Figure 3.22 The four main process steps in the production of chip-on-flex modules
The advantage of this process is that it is largely based on a standard process used in the semiconductor industry for fitting chips in standard packages. It does not require as much specialized experience as the TAB process, so it less expensive. This process also lends itself well to producing very complex card bodies with many active components. This is because defective card bodies can be separated from the rest before the expensive chip modules have been fitted. The disadvantage of this process is that the thickness and the surface dimensions of the chip module are significantly greater that those of a TAB module, since not only the chip but also the bonding wires must be covered by the protective encapsulation. This is particularly disadvantageous, in that the standard smart card thickness of 0.76 mm does not leave a lot of room for overly thick modules.
Figure 3.23 Inserting the chip module in a milled opening in the card body
Figure 3.24 Front and rear views of chip-on-flex modules on 35-mm tape. The five openings in the carrier circuit board, for the bonding wires that make the electrical connections to the chip, can be clearly seen in the rear view
Figure 3.25 Front and rear views of a chip-on-flex module for a dual-interface card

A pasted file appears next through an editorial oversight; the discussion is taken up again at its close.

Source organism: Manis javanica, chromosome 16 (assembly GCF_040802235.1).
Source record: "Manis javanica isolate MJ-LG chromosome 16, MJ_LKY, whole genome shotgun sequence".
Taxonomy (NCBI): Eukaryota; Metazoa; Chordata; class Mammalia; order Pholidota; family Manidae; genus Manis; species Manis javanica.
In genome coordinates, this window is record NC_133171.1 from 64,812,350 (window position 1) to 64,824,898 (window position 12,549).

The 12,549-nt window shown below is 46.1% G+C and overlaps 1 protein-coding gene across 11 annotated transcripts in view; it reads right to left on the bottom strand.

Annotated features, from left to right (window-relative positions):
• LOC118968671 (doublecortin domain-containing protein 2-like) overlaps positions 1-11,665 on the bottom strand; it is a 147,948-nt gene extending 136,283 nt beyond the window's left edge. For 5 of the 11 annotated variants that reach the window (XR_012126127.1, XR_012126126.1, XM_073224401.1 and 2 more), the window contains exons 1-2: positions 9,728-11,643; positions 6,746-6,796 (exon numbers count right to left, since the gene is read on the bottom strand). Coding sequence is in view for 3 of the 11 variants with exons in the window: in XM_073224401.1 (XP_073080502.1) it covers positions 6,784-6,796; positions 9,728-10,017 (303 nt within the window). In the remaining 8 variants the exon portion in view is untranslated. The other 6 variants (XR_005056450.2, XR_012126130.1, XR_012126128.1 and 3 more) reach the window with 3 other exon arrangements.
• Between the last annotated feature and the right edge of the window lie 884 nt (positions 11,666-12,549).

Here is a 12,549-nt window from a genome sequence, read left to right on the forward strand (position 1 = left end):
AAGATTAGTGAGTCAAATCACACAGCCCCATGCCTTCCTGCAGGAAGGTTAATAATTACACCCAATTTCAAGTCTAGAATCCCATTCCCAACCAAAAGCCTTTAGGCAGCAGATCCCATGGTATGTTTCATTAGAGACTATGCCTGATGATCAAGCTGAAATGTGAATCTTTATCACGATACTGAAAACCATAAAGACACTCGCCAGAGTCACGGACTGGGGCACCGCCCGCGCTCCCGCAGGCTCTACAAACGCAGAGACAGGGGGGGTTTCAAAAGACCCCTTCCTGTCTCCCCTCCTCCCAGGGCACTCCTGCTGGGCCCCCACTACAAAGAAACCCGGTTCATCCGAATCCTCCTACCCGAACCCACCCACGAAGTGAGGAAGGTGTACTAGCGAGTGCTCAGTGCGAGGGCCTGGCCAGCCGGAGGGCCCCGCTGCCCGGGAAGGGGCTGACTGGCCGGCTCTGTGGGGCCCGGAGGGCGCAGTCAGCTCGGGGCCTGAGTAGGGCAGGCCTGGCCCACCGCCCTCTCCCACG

Technically, the TAB and chip-on-flex processes leave something to be desired, since they both provide little scope for reducing production costs. In the TAB process, producing the card body is very costly due to the characteristics of the module, while in the chip-on-flex process, the complexity of the module and the use of wire bonding lead to unfavorable production costs. These problems led to the development of a new type of module, the lead-frame module, which is mechanically just as robust as TAB and chip-on-flex modules but has lower production costs. The structure of a lead-frame module is relatively simple. The contacts, which are stamped from a gold-plated copper alloy, are held together by a plastic mold body. The chip is placed onto the lead frame by a pick-and-place robot and then connected to the backs of the contacts using wire bonding. Next, the chip is covered by a protective blob of opaque epoxy resin, usually black. The lead-frame process is currently one of the least expensive processes for making chip modules, without any accompanying reduction in the mechanical robustness of the modules.
Figure 3.26 Cross-section through a lead-frame chip module
Figure 3.27 Stamped-out lead-frame module with the two coil connections for a contactless smart card, with a match for comparison
Figure 3.28 Lead-frame modules for contactless smart cards, arranged in pairs on a 35-mm tape. The two empty locations for modules that have been stamped out can be seen at the top
Figure 3.29 Lead-frame modules for smart cards with contacts, arranged in pairs on a 35-mm tape
The chip-on-surface process